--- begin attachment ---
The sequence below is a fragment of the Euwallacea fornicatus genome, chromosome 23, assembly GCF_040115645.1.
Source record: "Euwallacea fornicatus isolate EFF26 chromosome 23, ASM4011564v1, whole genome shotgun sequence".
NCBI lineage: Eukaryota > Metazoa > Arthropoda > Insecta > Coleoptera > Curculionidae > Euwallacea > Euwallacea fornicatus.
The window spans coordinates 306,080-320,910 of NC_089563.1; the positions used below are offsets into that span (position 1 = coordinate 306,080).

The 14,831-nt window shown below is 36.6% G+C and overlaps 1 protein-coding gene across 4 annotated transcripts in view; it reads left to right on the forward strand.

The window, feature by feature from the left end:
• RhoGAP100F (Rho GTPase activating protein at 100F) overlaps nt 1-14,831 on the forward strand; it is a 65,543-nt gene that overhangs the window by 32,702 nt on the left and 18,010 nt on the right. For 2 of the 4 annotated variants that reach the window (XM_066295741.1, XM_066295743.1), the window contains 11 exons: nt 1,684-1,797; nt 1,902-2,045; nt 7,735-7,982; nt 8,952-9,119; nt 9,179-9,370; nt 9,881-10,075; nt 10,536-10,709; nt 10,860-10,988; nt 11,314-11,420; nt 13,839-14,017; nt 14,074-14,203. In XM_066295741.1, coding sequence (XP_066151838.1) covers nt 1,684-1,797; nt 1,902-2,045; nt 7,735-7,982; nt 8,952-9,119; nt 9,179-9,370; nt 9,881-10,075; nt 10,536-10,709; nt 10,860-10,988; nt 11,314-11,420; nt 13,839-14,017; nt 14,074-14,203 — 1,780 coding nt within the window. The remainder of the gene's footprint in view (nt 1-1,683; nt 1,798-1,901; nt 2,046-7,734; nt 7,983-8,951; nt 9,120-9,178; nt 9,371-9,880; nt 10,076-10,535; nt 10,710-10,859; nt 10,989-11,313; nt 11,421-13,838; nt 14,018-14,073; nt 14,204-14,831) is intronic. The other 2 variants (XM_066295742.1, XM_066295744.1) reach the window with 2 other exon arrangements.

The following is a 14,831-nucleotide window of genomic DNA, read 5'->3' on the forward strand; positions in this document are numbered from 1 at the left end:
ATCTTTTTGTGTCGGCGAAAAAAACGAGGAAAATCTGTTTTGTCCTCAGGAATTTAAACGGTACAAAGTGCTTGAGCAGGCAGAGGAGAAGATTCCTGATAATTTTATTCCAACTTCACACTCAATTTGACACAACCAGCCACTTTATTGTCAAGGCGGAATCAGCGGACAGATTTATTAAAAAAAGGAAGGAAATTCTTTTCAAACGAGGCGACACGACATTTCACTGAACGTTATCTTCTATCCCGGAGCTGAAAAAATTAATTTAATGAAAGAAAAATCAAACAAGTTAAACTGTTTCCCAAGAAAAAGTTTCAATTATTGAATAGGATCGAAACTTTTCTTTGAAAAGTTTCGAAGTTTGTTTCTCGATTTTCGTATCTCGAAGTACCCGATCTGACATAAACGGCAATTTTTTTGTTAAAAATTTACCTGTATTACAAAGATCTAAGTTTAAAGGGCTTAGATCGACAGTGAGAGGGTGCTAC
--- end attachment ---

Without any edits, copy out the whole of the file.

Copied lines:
The sequence below is a fragment of the Euwallacea fornicatus genome, chromosome 23, assembly GCF_040115645.1.
Source record: "Euwallacea fornicatus isolate EFF26 chromosome 23, ASM4011564v1, whole genome shotgun sequence".
NCBI lineage: Eukaryota > Metazoa > Arthropoda > Insecta > Coleoptera > Curculionidae > Euwallacea > Euwallacea fornicatus.
The window spans coordinates 306,080-320,910 of NC_089563.1; the positions used below are offsets into that span (position 1 = coordinate 306,080).

The 14,831-nt window shown below is 36.6% G+C and overlaps 1 protein-coding gene across 4 annotated transcripts in view; it reads left to right on the forward strand.

The window, feature by feature from the left end:
• RhoGAP100F (Rho GTPase activating protein at 100F) overlaps nt 1-14,831 on the forward strand; it is a 65,543-nt gene that overhangs the window by 32,702 nt on the left and 18,010 nt on the right. For 2 of the 4 annotated variants that reach the window (XM_066295741.1, XM_066295743.1), the window contains 11 exons: nt 1,684-1,797; nt 1,902-2,045; nt 7,735-7,982; nt 8,952-9,119; nt 9,179-9,370; nt 9,881-10,075; nt 10,536-10,709; nt 10,860-10,988; nt 11,314-11,420; nt 13,839-14,017; nt 14,074-14,203. In XM_066295741.1, coding sequence (XP_066151838.1) covers nt 1,684-1,797; nt 1,902-2,045; nt 7,735-7,982; nt 8,952-9,119; nt 9,179-9,370; nt 9,881-10,075; nt 10,536-10,709; nt 10,860-10,988; nt 11,314-11,420; nt 13,839-14,017; nt 14,074-14,203 — 1,780 coding nt within the window. The remainder of the gene's footprint in view (nt 1-1,683; nt 1,798-1,901; nt 2,046-7,734; nt 7,983-8,951; nt 9,120-9,178; nt 9,371-9,880; nt 10,076-10,535; nt 10,710-10,859; nt 10,989-11,313; nt 11,421-13,838; nt 14,018-14,073; nt 14,204-14,831) is intronic. The other 2 variants (XM_066295742.1, XM_066295744.1) reach the window with 2 other exon arrangements.

The following is a 14,831-nucleotide window of genomic DNA, read 5'->3' on the forward strand; positions in this document are numbered from 1 at the left end:
ATCTTTTTGTGTCGGCGAAAAAAACGAGGAAAATCTGTTTTGTCCTCAGGAATTTAAACGGTACAAAGTGCTTGAGCAGGCAGAGGAGAAGATTCCTGATAATTTTATTCCAACTTCACACTCAATTTGACACAACCAGCCACTTTATTGTCAAGGCGGAATCAGCGGACAGATTTATTAAAAAAAGGAAGGAAATTCTTTTCAAACGAGGCGACACGACATTTCACTGAACGTTATCTTCTATCCCGGAGCTGAAAAAATTAATTTAATGAAAGAAAAATCAAACAAGTTAAACTGTTTCCCAAGAAAAAGTTTCAATTATTGAATAGGATCGAAACTTTTCTTTGAAAAGTTTCGAAGTTTGTTTCTCGATTTTCGTATCTCGAAGTACCCGATCTGACATAAACGGCAATTTTTTTGTTAAAAATTTACCTGTATTACAAAGATCTAAGTTTAAAGGGCTTAGATCGACAGTGAGAGGGTGCTAC